Armistice Day, 11 November. The National Library auditorium. Part of Wellington’s literary festival Litcrawl. A line-up of excellent and experienced speakers speaking about World War 1. And in the middle of them, two high school students, Yazan and Mohammad El Fares, reading their poems. They’ve been in New Zealand for two years, and here they are reading their own work – about Syria, and Lebanon, before their family came to New Zealand as refugees. About their experiences here. About their hopes. They remind us that war is both history and a constantly present thing.
One evening when I was at the El Fares home, their father showed me a video he had just been sent of his home village being bombed. Here they were, sitting in a house in Titahi Bay, watching their village being bombed. I can’t imagine it.
It reminded me of a time when I was teaching an English language class, for adults who wanted to be able to talk about current affairs in New Zealand. Each week we would watch a news item on TV, then talk about it, looking for the words we needed to ask questions and express our opinions. One night we watched an Anzac Day parade. In the middle of the discussion that followed, I realized that I was the only person in that room who hadn’t lived through a war.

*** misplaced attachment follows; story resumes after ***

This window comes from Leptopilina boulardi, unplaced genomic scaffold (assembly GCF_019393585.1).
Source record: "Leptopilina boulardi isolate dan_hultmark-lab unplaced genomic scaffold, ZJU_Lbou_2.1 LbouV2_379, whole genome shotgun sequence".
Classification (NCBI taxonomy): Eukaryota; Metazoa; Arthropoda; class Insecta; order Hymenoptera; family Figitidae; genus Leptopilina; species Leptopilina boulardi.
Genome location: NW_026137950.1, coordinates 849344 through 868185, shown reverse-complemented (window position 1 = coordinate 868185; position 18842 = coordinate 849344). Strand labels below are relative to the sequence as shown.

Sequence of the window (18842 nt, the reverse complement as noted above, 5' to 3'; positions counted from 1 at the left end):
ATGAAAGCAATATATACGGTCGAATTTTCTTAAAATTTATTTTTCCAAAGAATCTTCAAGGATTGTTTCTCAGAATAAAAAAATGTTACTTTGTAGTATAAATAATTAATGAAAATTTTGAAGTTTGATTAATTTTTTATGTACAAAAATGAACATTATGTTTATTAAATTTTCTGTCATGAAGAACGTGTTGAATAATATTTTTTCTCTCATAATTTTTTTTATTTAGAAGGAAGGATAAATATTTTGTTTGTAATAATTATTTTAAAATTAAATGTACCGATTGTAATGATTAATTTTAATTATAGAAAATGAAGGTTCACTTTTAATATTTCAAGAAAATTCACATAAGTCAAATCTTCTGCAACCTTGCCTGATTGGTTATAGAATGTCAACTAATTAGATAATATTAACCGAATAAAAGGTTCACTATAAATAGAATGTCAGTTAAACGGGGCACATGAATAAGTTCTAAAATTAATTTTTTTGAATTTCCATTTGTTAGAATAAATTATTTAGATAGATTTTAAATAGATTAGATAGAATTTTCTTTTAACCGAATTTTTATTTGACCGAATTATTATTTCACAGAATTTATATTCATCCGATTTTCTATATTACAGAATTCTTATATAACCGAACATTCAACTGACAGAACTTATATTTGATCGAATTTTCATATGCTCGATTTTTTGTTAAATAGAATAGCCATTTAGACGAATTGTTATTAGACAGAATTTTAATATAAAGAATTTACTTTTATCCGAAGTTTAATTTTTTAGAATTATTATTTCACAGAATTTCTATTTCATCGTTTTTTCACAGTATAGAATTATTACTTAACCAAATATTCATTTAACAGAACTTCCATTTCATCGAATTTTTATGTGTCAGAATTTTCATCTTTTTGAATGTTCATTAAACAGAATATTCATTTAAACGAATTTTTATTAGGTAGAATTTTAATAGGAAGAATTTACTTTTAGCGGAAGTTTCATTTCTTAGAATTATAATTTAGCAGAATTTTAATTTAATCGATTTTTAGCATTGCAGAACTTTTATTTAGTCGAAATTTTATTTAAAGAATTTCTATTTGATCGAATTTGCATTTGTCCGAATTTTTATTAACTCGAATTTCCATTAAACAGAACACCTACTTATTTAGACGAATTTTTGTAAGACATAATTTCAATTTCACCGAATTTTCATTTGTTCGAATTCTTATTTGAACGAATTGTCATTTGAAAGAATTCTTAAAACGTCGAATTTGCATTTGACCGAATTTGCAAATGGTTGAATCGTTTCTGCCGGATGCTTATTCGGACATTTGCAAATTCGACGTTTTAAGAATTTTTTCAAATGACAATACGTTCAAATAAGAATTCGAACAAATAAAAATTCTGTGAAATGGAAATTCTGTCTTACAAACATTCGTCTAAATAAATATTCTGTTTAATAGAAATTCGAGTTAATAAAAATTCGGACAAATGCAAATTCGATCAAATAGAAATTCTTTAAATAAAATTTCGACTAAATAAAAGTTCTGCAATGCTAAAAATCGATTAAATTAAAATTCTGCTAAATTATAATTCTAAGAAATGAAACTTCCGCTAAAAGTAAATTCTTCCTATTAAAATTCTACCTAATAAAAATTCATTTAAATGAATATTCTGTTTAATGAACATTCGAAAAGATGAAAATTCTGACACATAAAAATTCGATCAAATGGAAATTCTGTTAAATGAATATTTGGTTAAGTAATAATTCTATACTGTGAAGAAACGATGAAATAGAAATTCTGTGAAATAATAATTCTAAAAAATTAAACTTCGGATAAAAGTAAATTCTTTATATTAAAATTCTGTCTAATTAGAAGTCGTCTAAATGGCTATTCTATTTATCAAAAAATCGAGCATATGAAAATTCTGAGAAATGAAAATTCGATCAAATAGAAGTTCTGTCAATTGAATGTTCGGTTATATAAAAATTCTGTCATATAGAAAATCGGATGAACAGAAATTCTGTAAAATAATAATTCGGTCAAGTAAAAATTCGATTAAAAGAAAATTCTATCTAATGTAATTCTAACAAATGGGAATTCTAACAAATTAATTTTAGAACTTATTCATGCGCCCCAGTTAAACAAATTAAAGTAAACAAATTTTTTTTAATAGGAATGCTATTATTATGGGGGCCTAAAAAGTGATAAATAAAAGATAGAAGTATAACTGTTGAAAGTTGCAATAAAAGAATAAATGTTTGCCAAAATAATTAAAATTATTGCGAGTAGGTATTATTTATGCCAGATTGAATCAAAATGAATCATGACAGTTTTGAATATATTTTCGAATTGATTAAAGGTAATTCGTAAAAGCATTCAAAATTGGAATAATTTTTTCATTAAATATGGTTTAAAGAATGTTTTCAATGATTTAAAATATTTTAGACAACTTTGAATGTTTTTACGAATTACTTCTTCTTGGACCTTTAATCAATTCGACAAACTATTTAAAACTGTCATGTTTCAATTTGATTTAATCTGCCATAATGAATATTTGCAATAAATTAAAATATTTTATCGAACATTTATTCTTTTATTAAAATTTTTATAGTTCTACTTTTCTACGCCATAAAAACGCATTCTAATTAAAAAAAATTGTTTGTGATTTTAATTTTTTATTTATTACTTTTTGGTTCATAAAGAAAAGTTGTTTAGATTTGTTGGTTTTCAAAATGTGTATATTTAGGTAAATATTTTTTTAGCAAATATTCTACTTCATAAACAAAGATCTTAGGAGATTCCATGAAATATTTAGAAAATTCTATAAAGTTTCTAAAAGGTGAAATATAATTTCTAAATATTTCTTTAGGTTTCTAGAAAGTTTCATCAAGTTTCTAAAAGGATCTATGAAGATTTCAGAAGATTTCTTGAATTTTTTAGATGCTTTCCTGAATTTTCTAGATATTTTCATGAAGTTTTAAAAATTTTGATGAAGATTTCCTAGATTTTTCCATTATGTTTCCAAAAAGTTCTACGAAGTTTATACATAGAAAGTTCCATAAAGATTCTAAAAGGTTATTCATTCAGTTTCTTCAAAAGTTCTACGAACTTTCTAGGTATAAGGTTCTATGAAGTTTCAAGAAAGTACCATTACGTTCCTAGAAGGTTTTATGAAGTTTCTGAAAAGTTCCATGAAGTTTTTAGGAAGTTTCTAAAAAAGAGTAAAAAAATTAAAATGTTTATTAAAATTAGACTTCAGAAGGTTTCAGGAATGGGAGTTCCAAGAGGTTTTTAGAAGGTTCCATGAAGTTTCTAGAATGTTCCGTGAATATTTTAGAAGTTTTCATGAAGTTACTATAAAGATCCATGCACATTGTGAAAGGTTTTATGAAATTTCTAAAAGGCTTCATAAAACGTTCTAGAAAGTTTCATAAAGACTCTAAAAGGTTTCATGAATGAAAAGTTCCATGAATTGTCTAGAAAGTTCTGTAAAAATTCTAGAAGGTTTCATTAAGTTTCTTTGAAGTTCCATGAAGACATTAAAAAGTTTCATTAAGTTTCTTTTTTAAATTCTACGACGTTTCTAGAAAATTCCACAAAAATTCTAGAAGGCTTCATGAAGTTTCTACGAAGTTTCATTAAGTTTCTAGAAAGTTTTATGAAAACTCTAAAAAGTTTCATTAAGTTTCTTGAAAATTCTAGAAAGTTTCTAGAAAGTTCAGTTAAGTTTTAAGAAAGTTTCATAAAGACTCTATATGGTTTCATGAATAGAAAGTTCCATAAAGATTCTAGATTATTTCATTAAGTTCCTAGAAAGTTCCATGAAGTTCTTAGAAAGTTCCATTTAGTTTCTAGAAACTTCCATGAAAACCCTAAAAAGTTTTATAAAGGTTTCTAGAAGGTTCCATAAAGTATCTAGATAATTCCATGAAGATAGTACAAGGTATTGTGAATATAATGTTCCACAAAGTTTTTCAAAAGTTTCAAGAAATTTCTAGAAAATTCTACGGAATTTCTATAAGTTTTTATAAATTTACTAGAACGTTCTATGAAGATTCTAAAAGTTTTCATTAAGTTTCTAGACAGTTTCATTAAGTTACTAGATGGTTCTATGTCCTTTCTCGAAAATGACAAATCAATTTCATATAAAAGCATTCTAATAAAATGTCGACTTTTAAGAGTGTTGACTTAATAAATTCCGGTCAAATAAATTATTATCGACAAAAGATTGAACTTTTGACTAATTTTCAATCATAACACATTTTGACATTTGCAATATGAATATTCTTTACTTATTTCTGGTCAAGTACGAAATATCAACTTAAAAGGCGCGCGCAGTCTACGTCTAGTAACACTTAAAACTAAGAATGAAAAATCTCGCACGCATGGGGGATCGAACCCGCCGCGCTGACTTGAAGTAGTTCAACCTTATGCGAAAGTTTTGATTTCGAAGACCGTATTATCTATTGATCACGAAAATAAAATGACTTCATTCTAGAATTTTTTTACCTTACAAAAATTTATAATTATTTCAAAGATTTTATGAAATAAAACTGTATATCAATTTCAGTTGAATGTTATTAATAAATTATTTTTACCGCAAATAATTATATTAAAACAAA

The next year, we took our kids to the ANZAC Day dawn service at the Cenotaph in Wellington. Standing in the middle of that large crowd who were totally silent, I realized how lucky we were that we could gather in that place with no fear of violence or attack.
It’s good to be reminded how lucky we are, so that we never take it for granted.
At the end of their presentation, Mohammad El fares read a poem by his sister Razan:
I can’t do anything
But if I can do something
I want all the people in Syria
to have a new life.
Syria will become a safe place.
People will meet and smile again,
and trust each other.
All the children will go to school
and achieve their goals.
People will not be scared of each other.
They will help and look after each other.
They will buy everything cheap like the past.
They will go to the mosque to pray
and in Ramadan they will make the breakfast
and invite friends and talk and eat
and have a fine time.
As in the past.
To finish, Yazan read a small statement. It’s like his manifesto. I’ll leave the last word to him:
I would like New Zealanders to understand that we are all the same but with different cultures, colours and beliefs, and differences shouldn’t be an issue.
I also would like New Zealanders to be aware that we came here because of the war in our country and we came here to be safe and to study. We lived through a war and now we want to live in peace.
So we ask for your support and respect.